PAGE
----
ALLEN & UNWIN (dist. by IPG)

What do Nicole Kidman, Naomi Watts, Hugh Jackman and Cate Blanchett have in common? They star in American movies and they’re all from Australia. These are just a few of the big names featured in Aussiewood: Australia’s Leading Actors and Directors Tell How They Conquered Hollywood (Oct., $16.95 paper) by Michaela Boland and Michael Bodney.


Roger Ebert’s Movie Yearbook 2006 (Nov., $22.95 paper) contains all of Ebert’s reviews written from January 2003 through June 2005, as well as all his interviews and essays.


John Simon on Theater: Criticism, 1974-2003 (Oct., $32.95), …on Film: Criticism, 1982-2001 (Oct., $29.95) and …on Music: Criticism, 1979-2005 (Oct., $27.95) by John Simon are three omnibus volumes drawing from his pieces written for New York, The Hudson Review, National Review, The New Criterion and other publications. Singing a New Tune: The Rebirth of the Modern Film Musical from Evita to De-Lovelyand Beyond (Oct., $24.95) by John Kenneth Muir includes interviews with directors and screenwriters as well as color and black-and-white photos. That giant ape will soon be back on screen and in King Kong: The History of a Movie Icon from Fay Wray to Peter Jackson (Dec., $18.95 paper) by Ray Morton. Broadway producer Stuart Ostrow offers his memoirs in Present at the Creation, Leaping in the Dark and Going Against the Grain: 1776, Pippin, M. Butterfly, La Béte and Other Broadway Adventures (Jan., $22.95). Mack & Mabel, Breakfast at Tiffany’s and Kelly are three of the noisy failures examined by Steven Suskin in Second Act Trouble: Behind the Scenes at Broadway’s Big Musical Bombs (Jan., $27.95). I Got the Show Right Here: The Amazing, True Story of How an Obscure Brooklyn Horn Player Became the Last Great Broadway Showman (Oct., $16.95 paper) by Cy Feuer with Ken Gross is a reprint, as are The Complete Lyrics of Irving Berlin (Nov., $29.95 paper), edited by Robert Kimball and Linda Berlin Emmet, and It’s Only a Movie: Alfred Hitchcock, A Personal Biography (Mar., $16.95 paper) by Charlotte Chandler. Howard Kissel revised and updated Words with Music: Creating the Broadway Musical Libretto (Nov., $17.95 paper) by Lehman Engel. Speak the Speech, I Pray You: Monologues from Shakespeare’s First Folio with Modern Text Versions for Comparison, edited by Neil Freeman, is in three January paper volumes at $16.95 each: Vol. I: The Comedies, Vol. II: The Histories and Vol. III: The Tragedies. The latest entries in two long-running series are Theatre World, Vol. 60, 2003-2004 (Jan.; $49.95, paper $24.95), edited by John Willis with Ben Hodges, and Screen World, Vol. 56, 2005 (Jan.; $49.95, paper $24.95), edited by John Willis with Barry Monush. A 2-hour DVD accompanies The 7 Steps to Stardom: How to Become a Working Actor in Movies, TV & Commercials (Mar., $17.95 paper) by Christina Ferra-Gilmore. Who’s Who in Animated Cartoons: An International Guide to Film and Television’s Award-Winning and Legendary Animators (Apr., $19.95 paper) by Jeff Lenburg chronicles the careers of more than 200 honored men and women. Mercy in Her Eyes: The Films of Mira Nair (May, $17.95 paper) by John Muir is the first book to assess the Indian-born filmmaker’s work. The Best American Short Plays 2003-2004 (June; $32.95, paper $16.95), edited by Glenn Young, contains 13 one-acts.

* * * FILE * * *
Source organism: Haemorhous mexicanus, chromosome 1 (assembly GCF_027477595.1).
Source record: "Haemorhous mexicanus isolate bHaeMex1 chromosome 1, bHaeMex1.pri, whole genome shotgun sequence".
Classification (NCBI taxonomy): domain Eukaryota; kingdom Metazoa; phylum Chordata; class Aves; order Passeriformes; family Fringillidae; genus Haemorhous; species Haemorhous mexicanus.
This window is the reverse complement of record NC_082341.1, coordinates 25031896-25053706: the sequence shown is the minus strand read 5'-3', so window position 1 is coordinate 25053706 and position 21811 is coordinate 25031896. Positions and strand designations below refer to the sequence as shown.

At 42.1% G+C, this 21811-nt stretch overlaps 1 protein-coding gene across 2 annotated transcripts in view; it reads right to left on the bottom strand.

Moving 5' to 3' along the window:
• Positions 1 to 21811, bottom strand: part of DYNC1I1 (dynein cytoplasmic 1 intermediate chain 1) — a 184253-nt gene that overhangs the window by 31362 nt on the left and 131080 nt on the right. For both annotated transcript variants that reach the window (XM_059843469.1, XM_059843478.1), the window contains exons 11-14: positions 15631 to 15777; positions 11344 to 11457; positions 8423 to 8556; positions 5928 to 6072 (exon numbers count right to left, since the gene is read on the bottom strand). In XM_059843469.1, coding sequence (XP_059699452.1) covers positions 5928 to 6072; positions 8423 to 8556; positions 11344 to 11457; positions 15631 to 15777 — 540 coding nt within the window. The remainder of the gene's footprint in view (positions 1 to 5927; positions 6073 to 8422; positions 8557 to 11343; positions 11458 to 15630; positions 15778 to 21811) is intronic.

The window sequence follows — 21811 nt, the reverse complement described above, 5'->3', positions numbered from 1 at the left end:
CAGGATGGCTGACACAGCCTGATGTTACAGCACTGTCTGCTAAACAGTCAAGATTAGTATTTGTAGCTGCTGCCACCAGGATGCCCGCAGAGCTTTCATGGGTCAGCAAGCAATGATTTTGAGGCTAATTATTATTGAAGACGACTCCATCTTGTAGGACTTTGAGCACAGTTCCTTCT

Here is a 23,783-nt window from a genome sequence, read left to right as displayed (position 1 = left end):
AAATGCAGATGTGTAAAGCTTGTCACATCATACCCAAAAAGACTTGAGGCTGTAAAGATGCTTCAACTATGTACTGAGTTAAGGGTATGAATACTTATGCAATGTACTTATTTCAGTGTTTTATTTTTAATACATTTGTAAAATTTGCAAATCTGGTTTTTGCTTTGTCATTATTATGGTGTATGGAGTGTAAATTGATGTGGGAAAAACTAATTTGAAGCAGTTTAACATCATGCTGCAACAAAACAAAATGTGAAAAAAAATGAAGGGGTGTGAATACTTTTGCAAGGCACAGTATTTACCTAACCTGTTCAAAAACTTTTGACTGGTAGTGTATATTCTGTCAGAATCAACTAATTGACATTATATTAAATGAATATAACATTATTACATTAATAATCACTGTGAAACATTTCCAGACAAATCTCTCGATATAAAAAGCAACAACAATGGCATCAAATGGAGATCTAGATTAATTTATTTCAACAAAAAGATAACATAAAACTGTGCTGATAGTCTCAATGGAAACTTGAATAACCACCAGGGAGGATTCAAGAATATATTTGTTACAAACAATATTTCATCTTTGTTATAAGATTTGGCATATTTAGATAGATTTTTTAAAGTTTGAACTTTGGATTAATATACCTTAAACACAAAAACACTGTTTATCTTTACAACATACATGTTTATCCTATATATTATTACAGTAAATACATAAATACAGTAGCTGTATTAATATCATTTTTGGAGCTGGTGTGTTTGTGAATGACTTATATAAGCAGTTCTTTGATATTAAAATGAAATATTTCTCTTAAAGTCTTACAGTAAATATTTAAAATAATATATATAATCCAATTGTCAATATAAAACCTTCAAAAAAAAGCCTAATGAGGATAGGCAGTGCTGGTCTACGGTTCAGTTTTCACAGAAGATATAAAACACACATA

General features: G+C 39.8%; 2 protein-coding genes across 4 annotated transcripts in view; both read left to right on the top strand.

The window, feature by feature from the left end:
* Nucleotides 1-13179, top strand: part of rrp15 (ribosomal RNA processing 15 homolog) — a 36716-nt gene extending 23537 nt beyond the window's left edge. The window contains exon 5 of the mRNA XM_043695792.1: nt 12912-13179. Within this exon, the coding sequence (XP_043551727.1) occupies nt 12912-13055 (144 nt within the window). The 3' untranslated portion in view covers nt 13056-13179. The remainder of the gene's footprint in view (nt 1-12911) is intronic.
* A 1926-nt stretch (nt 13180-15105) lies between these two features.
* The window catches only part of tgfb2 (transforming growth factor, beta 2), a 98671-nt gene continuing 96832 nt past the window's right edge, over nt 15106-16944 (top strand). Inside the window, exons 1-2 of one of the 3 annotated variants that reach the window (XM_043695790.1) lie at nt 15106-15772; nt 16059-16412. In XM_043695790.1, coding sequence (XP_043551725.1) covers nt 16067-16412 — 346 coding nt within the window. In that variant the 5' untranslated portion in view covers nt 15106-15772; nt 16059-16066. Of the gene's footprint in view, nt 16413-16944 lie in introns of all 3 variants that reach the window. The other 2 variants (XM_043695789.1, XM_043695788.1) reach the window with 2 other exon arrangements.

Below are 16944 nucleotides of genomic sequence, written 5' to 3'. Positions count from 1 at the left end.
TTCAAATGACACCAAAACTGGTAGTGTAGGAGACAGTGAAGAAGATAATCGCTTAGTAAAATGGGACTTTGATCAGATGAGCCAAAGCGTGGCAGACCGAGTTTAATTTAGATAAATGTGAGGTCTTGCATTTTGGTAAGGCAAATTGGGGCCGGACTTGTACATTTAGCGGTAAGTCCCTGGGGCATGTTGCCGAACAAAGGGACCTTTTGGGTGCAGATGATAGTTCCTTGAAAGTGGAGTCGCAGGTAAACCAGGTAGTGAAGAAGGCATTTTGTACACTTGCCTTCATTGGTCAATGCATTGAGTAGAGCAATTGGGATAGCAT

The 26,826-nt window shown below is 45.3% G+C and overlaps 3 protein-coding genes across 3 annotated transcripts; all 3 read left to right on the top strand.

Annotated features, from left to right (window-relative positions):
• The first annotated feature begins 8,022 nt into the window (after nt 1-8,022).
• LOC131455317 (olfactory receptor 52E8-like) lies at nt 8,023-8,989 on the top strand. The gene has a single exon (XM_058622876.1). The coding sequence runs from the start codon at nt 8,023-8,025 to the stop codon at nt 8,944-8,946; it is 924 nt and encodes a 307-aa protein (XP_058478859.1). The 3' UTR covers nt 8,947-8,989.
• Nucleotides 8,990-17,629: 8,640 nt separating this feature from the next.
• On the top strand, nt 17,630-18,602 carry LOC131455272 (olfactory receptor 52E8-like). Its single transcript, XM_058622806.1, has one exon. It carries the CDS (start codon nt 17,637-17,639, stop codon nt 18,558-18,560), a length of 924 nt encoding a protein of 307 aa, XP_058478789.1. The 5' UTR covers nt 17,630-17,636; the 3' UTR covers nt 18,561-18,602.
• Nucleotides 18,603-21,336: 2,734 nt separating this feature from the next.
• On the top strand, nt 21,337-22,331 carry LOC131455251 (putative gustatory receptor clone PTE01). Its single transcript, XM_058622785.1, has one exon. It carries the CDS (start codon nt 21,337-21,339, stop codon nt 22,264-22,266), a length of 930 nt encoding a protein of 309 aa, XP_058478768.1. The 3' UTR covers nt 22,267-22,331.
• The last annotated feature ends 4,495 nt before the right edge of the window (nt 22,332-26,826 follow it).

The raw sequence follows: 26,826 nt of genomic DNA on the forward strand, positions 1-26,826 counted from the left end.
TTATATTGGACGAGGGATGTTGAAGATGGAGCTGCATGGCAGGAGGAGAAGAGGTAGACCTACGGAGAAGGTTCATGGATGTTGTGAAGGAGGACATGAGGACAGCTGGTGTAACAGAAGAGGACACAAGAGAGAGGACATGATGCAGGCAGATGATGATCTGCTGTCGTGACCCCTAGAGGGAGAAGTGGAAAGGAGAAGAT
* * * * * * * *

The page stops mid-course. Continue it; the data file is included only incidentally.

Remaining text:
From Glenn Young Books: Gielgud, Olivier, Coward and Guinness are among the personages caricatured in Hirschfeld’s British Aisles (Nov., $39.95 paper) by the noted theatrical artist Al Hirschfeld. Also set for November are reprints of Hirschfeld’s The Speakeasies of 1932 ($24.95 paper) and Hirschfeld’s Harlem ($34.95 paper).


Spirituality is very hip these days, and the evidence is clear in Behind the Screen: Hollywood Insiders on Faith, Film and Culture (Nov., $14.99 paper), edited by Spencer Lewerenz and Barbara Nicolosi. Movie-goers will find explications in Inside Narnia: A Guide to Exploring The Lion, The Witch and the Wardrobe (Oct., $12.99 paper) by Devin Brown.


Unhappy events that have haunted Tinseltown over the decades are recalled by Denise Imwold et al. in Cut! Hollywood Murders, Accidents and Other Tragedies (Nov., $29.99). 1001 Movies You Must See Before You Die (Oct., $35), edited by Steven Jay Schneider, is an updated second edition of advice to be taken prior to kicking the bucket.


Horses from rowdy westerns, from the chariot race in Ben Hur and from elsewhere on the movie lot are corralled in Hollywood Hoofbeats: Trails Blazed Across the Silver Screen (Oct., $39.95) by Petrine Day Mitchum with Audrey Pavia.


The answers to settle many a heated debate will be found between the covers of The Film Snob’s Dictionary: An Essential Lexicon of Filmological Knowledge (Feb., $11.95 paper) by David Kamp with Lawrence Levi. One hundred essays by the Chicago Sun-Times’s Pulitzer Prize—winning critic are gathered in The Great Movies II (Feb., $16.95) by Roger Ebert.